It’s all up for grabs now! As if we haven’t found it hard enough to separate England and New Zealand on the field in recent months, so it has fittingly come to pass that the first five-match T20I series between senior Test nations is coming down to a winners-takes-all tie-breaker as well.
England 2, New Zealand 2. And only the decider at Auckland to come. You can’t say you haven’t been entertained by these two teams of late.
Okay, so it’s not the World Cup final. But there’s a special jeopardy attached to games such as these – with a series on the line and that extra pressure to perform – that will doubtless encourage the matchwinners on either side to tap into their A-games. With the World T20 only a year away, performances in contests such as these may be precisely what both captains are looking for as they finalise their 15s and separate the contenders from the also-rans.
And England, all of a sudden, are the team that is seemingly on a roll. Momentum is a fickle and over-rated thing at the best of times, particularly in the shortest format, but the bug-squashing dominance that England’s batsmen exerted on Napier’s short boundaries on Friday was a sight to behold.
In Dawid Malan, they were presented with a statement performance – a century of stunning power and no little frustration, as a man who has been flitting around the fringes of the white-ball squad for three years seized his chance to shine in the absence of the big three, Jason Roy, Ben Stokes and Jos Buttler.
Remarkably, his innings of 103 not out from 51 balls may not yet be enough to guarantee a starting berth in England’s full-strength line-up. But in taking his T20I record to five fifties and a hundred in nine innings, he is making the sort of unanswerable case that Jonny Bairstow compiled in the 50-over squad prior to the World Cup. And that, more than anything, is what England were looking on this trip.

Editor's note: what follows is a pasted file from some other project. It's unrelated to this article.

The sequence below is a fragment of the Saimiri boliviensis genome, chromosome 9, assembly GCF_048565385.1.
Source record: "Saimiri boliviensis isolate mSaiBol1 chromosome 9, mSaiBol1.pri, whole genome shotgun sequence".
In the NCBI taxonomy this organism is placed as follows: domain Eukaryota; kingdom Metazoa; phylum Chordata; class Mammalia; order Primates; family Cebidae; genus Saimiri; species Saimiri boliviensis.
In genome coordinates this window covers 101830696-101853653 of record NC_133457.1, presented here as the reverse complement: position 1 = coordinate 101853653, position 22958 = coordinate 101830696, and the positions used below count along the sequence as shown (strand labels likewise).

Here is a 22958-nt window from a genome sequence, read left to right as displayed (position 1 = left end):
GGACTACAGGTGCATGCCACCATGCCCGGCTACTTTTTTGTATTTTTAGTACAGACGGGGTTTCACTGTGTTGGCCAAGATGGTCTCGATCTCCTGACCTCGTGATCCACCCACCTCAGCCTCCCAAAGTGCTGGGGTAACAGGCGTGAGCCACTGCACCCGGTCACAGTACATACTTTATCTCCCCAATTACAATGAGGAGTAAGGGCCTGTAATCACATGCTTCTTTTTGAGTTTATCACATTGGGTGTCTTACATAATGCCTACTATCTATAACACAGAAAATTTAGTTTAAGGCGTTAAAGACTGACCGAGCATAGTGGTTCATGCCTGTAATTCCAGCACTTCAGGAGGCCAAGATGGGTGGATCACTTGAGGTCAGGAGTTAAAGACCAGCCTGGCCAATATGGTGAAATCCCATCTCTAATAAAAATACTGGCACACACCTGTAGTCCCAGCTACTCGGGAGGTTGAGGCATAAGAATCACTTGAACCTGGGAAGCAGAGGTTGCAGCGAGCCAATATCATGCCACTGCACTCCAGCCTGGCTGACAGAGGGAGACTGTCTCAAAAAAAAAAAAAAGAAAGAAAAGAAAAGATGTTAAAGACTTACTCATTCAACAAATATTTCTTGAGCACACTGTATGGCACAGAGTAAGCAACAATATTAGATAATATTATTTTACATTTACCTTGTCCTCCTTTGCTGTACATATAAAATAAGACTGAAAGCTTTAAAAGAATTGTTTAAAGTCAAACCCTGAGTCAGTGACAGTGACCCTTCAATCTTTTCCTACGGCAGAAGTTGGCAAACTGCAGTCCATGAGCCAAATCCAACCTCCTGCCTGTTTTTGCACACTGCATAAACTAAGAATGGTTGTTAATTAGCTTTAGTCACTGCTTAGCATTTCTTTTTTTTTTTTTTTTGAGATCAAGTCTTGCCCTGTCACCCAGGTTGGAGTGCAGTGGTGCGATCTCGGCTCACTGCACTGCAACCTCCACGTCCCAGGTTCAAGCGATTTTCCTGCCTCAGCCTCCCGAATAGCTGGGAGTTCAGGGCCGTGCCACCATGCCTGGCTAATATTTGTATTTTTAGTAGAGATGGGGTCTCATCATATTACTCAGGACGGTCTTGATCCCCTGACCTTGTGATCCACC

Can they now close it out and seal the silverware that remains the aim of every touring side, regardless of developmental priorities? New Zealand never really regrouped after their beasting in the field on Friday, but just as Malan and James Vince had hinted at their form in the earlier matches, so too do the Kiwis have a raft of players who’ve got their eye in in the course of the first four matches. Martin Guptill is getting there, Colin de Grandhomme can never be discounted, Tim Southee’s savage range-hitting also hit the spot.
But on the bowling front, England will have been every bit as encouraged by the progress they have made on this trip. Chris Jordan’s know-how with new ball and old has been a stand-out feature of every game he has played, and while Matt Parkinson’s legspin endured a few lusty blows over the leg-side, Eoin Morgan is sure to have been encouraged by his wicket-taking gumption – five in six overs in his career to date.
Auckland’s awkward dimensions promise another batsman’s game – in particular the short fine-leg/long-off boundary that turns any error in line and length into a freebie. And if it’s anything like the tri-series bunfight against Australia 18 months ago – 243 v 245 – we are in for a treat. And for England fans with nothing better to do this weekend, it’s almost worth getting up in the middle of the night to pay attention…
England WLLWW (last five completed matches, most recent first)
New Zealand LWWLL
In the spotlight